By Richard Pacheco
Lillian Hellman was one of the most significant women playwrights in American History. This work, “The Children’s Hour,” proved to be quite scandalous in 1934 when it was first produced, but seems tame and somewhat dated in contemporary times. It is a drama set in an all-girls boarding school run by two women, Karen Wright and Martha Dobie. An angry student, Mary Tilford, runs away from the school, and to avoid being sent back she tells her grandmother that the two headmistresses are having a lesbian affair.
The accusation proceeds to gather momentum and brings with it hoards of tragic implications and consequences each step, growing more serious and disastrous for all concerned, particularly the two women. While the underlying issues are the effects of lies and ever increasing devastation it brings without any supporting evidence, there is still the overtone of lesbianism that makes it seem dated. At the same time, the rampant intolerance seems most appropriate to today’s headlines which is so widespread today.
The Gamm production suffers from some performances that are not on the mark and also the directing at times misses getting the full emotional impact from the play. Madeleine Lambert is Karen Wright, one of the owners of the school. She is engaged and this accusation has an impact on that as well as her livelihood. She delivers a poised performance, honest and with emotional impact.Karen Carpenter is Martha Dobie, the other school owner. She seems to take a while to connect with her business partner, who’s too distant and unaffected by almost anything until the end. Yet there the impact is dulled due to a lack of emotional buildup.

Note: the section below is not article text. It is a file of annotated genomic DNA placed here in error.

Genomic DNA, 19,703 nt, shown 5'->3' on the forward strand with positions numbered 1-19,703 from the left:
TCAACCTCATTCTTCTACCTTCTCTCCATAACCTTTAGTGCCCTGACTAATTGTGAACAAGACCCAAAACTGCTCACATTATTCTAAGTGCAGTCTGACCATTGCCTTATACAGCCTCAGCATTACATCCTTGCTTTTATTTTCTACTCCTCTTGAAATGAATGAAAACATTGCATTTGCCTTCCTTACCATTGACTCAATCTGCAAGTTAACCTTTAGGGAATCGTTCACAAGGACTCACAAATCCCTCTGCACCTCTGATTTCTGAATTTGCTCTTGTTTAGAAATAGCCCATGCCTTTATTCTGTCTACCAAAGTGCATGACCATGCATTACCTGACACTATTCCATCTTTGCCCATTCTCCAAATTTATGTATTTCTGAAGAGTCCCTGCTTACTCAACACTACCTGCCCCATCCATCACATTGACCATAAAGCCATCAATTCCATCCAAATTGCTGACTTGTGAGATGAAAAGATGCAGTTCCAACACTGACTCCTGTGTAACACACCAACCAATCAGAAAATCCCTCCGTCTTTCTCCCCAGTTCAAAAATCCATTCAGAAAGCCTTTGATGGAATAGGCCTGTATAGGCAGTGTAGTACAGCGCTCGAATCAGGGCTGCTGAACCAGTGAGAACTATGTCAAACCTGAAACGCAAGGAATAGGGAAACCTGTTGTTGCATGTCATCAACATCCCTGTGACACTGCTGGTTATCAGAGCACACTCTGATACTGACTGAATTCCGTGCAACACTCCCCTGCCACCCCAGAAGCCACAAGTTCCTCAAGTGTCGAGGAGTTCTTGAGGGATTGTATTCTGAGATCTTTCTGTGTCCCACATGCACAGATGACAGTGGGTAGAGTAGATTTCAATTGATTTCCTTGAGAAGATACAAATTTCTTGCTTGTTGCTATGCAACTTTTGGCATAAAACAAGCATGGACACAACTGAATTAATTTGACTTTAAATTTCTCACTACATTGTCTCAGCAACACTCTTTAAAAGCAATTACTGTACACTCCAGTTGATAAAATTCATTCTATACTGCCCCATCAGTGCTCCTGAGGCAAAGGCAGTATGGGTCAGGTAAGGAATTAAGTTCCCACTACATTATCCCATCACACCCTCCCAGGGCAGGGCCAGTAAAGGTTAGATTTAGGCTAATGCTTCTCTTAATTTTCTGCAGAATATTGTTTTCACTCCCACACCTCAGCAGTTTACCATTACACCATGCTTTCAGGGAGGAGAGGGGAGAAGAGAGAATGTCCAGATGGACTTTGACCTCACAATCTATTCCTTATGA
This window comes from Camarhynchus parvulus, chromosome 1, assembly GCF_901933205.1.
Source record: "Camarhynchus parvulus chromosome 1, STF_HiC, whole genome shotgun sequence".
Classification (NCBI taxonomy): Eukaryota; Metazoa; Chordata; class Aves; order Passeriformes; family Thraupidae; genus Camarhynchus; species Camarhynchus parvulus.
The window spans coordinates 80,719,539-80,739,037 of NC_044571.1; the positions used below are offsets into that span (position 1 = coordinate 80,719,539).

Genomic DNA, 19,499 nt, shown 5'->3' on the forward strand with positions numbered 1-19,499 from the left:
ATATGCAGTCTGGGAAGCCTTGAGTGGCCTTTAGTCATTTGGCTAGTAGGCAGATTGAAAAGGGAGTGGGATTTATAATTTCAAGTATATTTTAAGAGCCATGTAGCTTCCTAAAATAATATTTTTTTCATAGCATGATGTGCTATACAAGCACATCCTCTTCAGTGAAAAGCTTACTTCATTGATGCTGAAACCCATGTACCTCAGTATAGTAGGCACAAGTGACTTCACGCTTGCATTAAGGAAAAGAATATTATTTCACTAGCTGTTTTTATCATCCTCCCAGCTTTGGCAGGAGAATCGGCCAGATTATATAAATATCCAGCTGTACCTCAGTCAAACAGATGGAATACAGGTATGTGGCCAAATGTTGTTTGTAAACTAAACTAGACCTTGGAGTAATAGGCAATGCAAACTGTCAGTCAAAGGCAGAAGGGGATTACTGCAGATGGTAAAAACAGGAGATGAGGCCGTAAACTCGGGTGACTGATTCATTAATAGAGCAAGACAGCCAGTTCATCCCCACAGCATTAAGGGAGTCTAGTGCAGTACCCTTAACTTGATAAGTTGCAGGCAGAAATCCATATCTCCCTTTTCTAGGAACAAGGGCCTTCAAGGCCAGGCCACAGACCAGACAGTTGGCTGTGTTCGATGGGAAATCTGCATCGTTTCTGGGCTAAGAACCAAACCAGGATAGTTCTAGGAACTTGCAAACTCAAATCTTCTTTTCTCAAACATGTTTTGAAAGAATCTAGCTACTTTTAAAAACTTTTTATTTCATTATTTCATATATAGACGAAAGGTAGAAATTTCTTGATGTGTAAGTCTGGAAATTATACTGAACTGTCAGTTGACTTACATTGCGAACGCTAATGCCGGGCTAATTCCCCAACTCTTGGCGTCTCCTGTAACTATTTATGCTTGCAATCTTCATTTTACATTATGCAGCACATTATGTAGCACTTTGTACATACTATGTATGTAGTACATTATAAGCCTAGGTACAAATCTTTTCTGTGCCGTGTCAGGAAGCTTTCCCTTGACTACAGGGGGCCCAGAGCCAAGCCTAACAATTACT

Grace Viveiros is Mary, an extremely difficult child with a penchant for getting herself out of trouble, willing to go to extremes, no matter what the cost or devastation. She is manipulative, devious and unscrupulous to the nth degree. She delivers and intense and powerful performance of sheer evil and manipulation. Casey Seymour Kim, the somewhat distracted and offbeat aunt Lily, is at times too spastic and seems more just out of control ridiculous and a caricature. Wendy Overly as Mrs. Tilford is a wealthy and powerful woman who loves to meddle to suit her tastes and beliefs, and she enjoys showing off her influence and power. Overly is not exactly on target, seeming a bit distant and emotionally flat.
Benjamin Grills as Dr. Cardin is somewhat stiff and at times unconvincing. His crying later in the play is too false and unbelievable.Director Rachel Walshe cannot quite seem to get the play to deliver the kind of emotional impact it should with the horrific climax. It seems stilted, falling short of the emotional mark.
“The Children’s Hour” runs through Feb. 12 at the Sandra Feinstein-Gamm Theatre, 172 Exchange St., Pawtucket. Tickets are $44-$52. Call (401) 723-4266, or visit gammtheatre.org.